New data compiled by the United States-based Climate Accountability Institute and revealed by the Guardian confirms what many already know: at the core of the climate crisis is the fossil fuel industry. The crucial finding from the analysis is that 20 oil, gas and coal companies can be directly linked to over one third of all energy industry greenhouse gases in modern history. Despite knowing the destruction and dangers their activities pose to our planet and people, fossil fuel companies have been driving climate change and hold the key to avoiding impending disaster. What this points to is the urgent need for divestment, in spite of skepticism amongst some leaders.
A team of researchers at the Climate Accountability Institute, led by Richard Heede, have traced the role of big oil on our current climate emergency since 1965, the year which the environmental impact of fossil fuels became known to global industry heads and politicians. Their main finding is that 20 companies have contributed to 35% of all energy-related carbon dioxide and methane globally, which equates to 480 billion tonnes of carbon dioxide since 1965. Out of all these emissions produced by the 20 companies, 90% were generated from their petrol, jet fuel, natural gas and thermal coal operations, while the rest were from extraction and delivering fuels.
At the top of the list of the worst 20 polluting companies include well-known oil brands like Chevron, Exxon, BP and Shell – these four corporations alone are accountable for 10% of global carbon emissions since 1965. The list also featured 12 state-owned corporations, including Russia’s Gazprom and Saudi Arabia’s Aramco.
Speaking to the Guardian on these findings, climate scientist Michael Mann said: “The great tragedy of the climate crisis is that seven and a half billion people must pay the price – in the form of a degraded planet – so that a couple of dozen polluting interests can continue to make record profits.”
While many of the global giants in the industry have publicly stated that they were making efforts to shift to renewables or low-carbon energy sources, lead researcher of the study Richard Heede expressed that these companies have collectively continued to delay action in spite of the deadly consequences of our climate crisis. He said that “leading companies and industry associations were aware of, or willfully ignored the threat of climate change from continued use of their products since the late 1950s.”
Heede’s comments are well-backed by previous scientific research. According to a 2017 analysis published by the Union of Concerned Scientists in the United States, greenhouse gas emissions from 90 companies alone were responsible for nearly 50% of the global temperature rise and almost one third of sea level rise between 1880 – 2010. A more recent study in March this year, led by InfluenceMap, also confirms that these very companies are actively delaying climate action, spending nearly US$200 million annually in lobbying efforts to block climate policies.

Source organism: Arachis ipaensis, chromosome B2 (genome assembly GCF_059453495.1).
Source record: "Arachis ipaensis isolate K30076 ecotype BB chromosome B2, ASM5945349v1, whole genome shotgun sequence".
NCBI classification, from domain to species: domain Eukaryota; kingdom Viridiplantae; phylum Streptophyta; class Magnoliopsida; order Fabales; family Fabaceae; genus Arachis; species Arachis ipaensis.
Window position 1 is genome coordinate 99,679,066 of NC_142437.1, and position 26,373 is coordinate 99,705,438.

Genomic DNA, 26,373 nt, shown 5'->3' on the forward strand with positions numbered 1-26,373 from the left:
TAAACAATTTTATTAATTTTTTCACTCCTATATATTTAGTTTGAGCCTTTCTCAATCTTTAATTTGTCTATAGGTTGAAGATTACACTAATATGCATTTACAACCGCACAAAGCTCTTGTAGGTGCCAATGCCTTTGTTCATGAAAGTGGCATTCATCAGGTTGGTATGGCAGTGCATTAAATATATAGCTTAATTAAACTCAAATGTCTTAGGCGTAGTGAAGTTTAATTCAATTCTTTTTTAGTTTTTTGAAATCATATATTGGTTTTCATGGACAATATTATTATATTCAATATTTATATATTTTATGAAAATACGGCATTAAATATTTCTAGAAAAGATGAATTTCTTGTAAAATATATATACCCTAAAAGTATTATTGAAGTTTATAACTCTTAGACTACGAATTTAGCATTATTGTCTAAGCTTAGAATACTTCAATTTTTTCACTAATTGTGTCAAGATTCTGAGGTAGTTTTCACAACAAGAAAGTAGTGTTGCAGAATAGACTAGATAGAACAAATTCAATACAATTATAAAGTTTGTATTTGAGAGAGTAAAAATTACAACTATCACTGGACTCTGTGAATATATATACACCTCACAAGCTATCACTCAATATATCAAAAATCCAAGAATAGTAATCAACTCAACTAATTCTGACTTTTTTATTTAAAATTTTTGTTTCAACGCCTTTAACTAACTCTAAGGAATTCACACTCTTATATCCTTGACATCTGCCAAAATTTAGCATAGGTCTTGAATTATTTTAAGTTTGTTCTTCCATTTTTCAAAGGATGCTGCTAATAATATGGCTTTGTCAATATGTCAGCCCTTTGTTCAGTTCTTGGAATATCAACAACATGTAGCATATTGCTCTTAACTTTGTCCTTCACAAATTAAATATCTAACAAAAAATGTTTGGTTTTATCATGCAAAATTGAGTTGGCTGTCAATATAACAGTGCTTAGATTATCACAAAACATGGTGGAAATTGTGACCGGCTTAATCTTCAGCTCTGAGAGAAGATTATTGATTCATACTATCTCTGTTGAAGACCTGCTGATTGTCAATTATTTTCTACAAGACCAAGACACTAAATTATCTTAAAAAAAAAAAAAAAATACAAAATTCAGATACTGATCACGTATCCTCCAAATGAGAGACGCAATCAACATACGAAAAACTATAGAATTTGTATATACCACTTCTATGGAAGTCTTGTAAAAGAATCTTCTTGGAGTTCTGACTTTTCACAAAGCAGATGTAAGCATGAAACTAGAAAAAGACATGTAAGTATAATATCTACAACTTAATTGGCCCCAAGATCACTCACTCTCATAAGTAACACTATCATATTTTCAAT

In spite of what notable world figures like Bill Gates have said about the lack of potential in divestment, if the worst polluting companies in the industry are targeted, then stopping the money that flows into these corporations can make a difference. There has already been some progress in some Western countries, thanks to movements such as the Go Fossil Free network, who have pushed for fossil fuel divestment as a tool to break the industry’s operations and lower our global footprint. Beginning in university campuses across the United States since 2011, many institutional investors have already pledged to divest trillions of dollars from fossil fuel companies, leading to even coal company Peabody Energy citing it as a reason to file for bankruptcy in 2016.
We have already been repeatedly warned by the top climate scientists and the United Nations that we have no time left to act if we are to avoid the worst consequences that climate change will bring. Especially in Asia, where climate change is to hit the region’s countries the hardest, it is vital that there is a globally concerted effort to pressure the world’s biggest culprits when it comes to climate change inducing emissions to make changes.
Lead image courtesy of Better World International.